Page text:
HISTORY'S Moments in Media: May the Force Be With You

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A long time ago in a galaxy far, far away — or, to be more accurate, 43 years ago this month at Grauman’s (formerly Mann’s) Chinese Theatre in Hollywood — the original Star Wars movie premiered, launching a franchise that would change how movies are made, marketed and merchandised, and would still be going strong nearly a half-century later.

When Star Wars opened Memorial Day weekend on May 25, 1977, no one really expected it to be a hit. Made for only $11 million (about $47 million in 2020 dollars, which is less than a fifth of the production budget for 2019’s The Rise of Skywalker), even writer and director George Lucas viewed it as only a niche sci-fi film.

An outer-space opera that combined elements of samurai movies, mythology, Eastern philosophy and cheesy mid-20th century space adventures like Flash Gordon, Star Wars wasn’t even considered by its studio, 20th Century Fox, as its big summer movie that year. That was supposed to be The Other Side of Midnight, a romance thriller based on a Sidney Sheldon novel. On that opening weekend, Star Wars played on only 42 screens. Even so, after that premiere at Grauman’s, droids R2-D2 and C-3PO left their prints in the sidewalk outside.

But something clicked. Fans started coming. The lines in front of theaters went down the block. By the time Memorial Day weekend was over, Star Wars had earned $1.5 million at the box office, a huge number back then. Right after the premiere, Lucas left for a what was supposed to be a quiet trip to Hawaii. Instead, as Lucas recalled, 20th Century Fox chief Alan Ladd Jr. phoned to tell him to turn on the news: Walter Cronkite was reporting on the Star Wars phenomenon. That’s when the director knew he had a hit.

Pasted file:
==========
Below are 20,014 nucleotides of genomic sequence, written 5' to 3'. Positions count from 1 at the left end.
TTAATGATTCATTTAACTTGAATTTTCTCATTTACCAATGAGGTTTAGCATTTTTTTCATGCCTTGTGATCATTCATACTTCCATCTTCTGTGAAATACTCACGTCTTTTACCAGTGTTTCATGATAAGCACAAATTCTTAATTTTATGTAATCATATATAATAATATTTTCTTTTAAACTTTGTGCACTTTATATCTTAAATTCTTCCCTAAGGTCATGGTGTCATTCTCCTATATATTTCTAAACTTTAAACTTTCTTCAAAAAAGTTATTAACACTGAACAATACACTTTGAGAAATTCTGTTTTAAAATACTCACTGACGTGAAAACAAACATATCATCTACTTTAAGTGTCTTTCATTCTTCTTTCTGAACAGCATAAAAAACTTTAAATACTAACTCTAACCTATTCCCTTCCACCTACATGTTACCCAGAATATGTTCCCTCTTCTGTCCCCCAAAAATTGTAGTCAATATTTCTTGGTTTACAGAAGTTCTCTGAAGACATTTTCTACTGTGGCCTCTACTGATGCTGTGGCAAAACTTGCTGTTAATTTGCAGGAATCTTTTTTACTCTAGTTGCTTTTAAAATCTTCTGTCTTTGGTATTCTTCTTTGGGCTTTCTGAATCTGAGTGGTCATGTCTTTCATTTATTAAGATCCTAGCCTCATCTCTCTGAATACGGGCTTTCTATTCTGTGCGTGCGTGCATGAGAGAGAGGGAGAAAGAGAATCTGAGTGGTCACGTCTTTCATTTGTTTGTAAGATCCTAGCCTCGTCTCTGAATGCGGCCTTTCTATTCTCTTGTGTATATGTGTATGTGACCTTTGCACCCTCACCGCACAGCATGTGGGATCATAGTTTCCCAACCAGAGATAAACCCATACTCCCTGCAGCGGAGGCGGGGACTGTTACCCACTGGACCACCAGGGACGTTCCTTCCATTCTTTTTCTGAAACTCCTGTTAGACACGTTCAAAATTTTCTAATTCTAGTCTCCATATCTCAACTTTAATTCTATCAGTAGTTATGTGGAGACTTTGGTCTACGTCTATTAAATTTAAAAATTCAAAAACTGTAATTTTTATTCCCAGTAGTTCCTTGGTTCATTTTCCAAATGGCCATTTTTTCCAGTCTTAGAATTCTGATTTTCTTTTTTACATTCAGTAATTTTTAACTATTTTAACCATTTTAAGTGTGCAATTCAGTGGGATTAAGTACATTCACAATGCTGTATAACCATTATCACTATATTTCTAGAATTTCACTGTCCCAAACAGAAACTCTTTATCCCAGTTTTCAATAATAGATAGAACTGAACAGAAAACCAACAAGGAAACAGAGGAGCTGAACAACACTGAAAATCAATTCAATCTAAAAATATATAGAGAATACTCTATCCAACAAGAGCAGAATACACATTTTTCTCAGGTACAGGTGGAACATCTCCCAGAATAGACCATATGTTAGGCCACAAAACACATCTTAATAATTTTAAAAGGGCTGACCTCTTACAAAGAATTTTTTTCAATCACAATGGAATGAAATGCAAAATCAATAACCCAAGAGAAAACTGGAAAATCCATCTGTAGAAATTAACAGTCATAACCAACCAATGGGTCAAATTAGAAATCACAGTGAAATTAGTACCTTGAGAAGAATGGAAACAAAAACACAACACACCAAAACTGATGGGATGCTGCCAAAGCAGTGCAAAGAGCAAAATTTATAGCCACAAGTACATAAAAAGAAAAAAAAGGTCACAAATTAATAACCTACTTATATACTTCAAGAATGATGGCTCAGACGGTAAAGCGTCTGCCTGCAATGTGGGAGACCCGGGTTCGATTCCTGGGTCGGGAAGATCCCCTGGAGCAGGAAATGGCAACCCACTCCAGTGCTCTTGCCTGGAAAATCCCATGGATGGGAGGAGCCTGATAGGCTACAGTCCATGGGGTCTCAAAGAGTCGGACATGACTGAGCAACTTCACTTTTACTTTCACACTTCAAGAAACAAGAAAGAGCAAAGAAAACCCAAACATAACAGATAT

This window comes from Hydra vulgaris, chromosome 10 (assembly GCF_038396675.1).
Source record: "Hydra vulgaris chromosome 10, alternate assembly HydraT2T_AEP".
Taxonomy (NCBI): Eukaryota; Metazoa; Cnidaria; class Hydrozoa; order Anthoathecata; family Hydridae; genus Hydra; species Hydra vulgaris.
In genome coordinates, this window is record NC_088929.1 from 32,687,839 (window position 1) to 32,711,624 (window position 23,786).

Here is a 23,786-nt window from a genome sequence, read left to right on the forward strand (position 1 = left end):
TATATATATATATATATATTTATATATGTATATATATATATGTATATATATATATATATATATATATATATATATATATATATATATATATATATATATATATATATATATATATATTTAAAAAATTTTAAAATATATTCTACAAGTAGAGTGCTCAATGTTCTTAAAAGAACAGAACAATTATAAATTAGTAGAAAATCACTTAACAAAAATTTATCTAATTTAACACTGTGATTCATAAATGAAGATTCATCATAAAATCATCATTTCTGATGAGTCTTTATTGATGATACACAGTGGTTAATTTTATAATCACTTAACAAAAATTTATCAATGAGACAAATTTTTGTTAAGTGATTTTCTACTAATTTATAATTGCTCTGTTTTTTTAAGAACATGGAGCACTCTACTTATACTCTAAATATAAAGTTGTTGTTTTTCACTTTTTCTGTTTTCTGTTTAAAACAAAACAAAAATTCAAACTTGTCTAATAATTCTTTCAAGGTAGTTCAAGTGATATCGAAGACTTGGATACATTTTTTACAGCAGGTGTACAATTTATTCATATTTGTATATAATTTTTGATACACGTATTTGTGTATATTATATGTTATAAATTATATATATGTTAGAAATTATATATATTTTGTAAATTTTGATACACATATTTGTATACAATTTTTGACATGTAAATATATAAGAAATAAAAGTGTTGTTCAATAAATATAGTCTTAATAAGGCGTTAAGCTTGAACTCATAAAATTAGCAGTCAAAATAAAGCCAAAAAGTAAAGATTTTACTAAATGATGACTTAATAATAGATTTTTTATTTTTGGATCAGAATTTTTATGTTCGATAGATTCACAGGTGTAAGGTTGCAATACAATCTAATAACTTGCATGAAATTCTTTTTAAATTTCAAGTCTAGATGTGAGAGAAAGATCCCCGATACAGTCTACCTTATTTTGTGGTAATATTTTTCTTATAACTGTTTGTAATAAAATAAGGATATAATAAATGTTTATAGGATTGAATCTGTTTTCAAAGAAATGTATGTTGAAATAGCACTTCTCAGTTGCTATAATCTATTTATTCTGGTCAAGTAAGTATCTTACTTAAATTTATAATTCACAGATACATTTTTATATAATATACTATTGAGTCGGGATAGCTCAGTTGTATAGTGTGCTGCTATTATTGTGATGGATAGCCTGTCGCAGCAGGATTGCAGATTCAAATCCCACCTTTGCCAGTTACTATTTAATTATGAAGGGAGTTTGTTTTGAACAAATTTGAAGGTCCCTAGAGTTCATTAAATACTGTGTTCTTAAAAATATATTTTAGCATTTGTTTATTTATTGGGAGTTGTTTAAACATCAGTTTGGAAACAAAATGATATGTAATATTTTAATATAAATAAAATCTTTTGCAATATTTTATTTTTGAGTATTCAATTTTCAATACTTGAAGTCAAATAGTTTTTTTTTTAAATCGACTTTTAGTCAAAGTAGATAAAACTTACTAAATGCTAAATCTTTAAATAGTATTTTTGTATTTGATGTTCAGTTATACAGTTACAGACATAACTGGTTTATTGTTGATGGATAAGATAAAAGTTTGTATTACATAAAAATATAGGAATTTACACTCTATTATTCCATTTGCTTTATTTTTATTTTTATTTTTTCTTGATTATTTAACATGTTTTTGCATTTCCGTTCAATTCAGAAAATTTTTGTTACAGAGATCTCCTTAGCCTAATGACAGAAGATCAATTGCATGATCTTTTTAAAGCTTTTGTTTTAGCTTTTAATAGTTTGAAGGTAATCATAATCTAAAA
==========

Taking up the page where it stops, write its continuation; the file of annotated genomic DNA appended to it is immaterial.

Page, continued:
Lucas’ movie created new ways of filming, new kinds of special effects, new sound design techniques and even a whole new way of telling a science fiction story. By the end of the summer, Star Wars had earned $100 million. It would go on to win six Academy Awards®, including Best Original Score, in addition to special Oscars® for sound editing and developments in motion picture technology. It would ultimately earn about $460 million in the United States and close to $800 million worldwide.

It also created its own empire.

First came the original two sequels — 1980’s The Empire Strikes Back and 1983’s Return of the Jedi — and the unprecedented merchandising blitz that accompanied those films. The original trilogy was then rereleased in 1997; the prequel trilogy — The Phantom Menace, Attack of the Clones and Revenge of the Sith — began in 1999. Over the years, there have been a total of a dozen feature films, more than a half-dozen TV series and countless TV specials, all of which were accompanied by their own merchandise.

Lucas’ technical innovations also developed into companies that are major Hollywood players: sound company THX, visual effects company Industrial Light & Magic and animation powerhouse Pixar.

But perhaps the greatest tribute to the success of the Star Wars empire came in 2012, when the Walt Disney Company announced it would purchase Lucas’ company, Lucasfilm, for $4 billion in stock. At the time, Disney CEO Bob Iger said that he had spent a year and a half working to close the deal for control of the Star Wars franchise. Iger said that “[t]his is one of the great entertainment properties of all time…it’s just fantastic for us to have the opportunity to both buy it, run it and grow it.”

And grow it they did. By the sixth anniversary of the deal, the new Star Wars features released by Disney had grossed $4.8 billion at the box office, recouping Disney’s entire investment.

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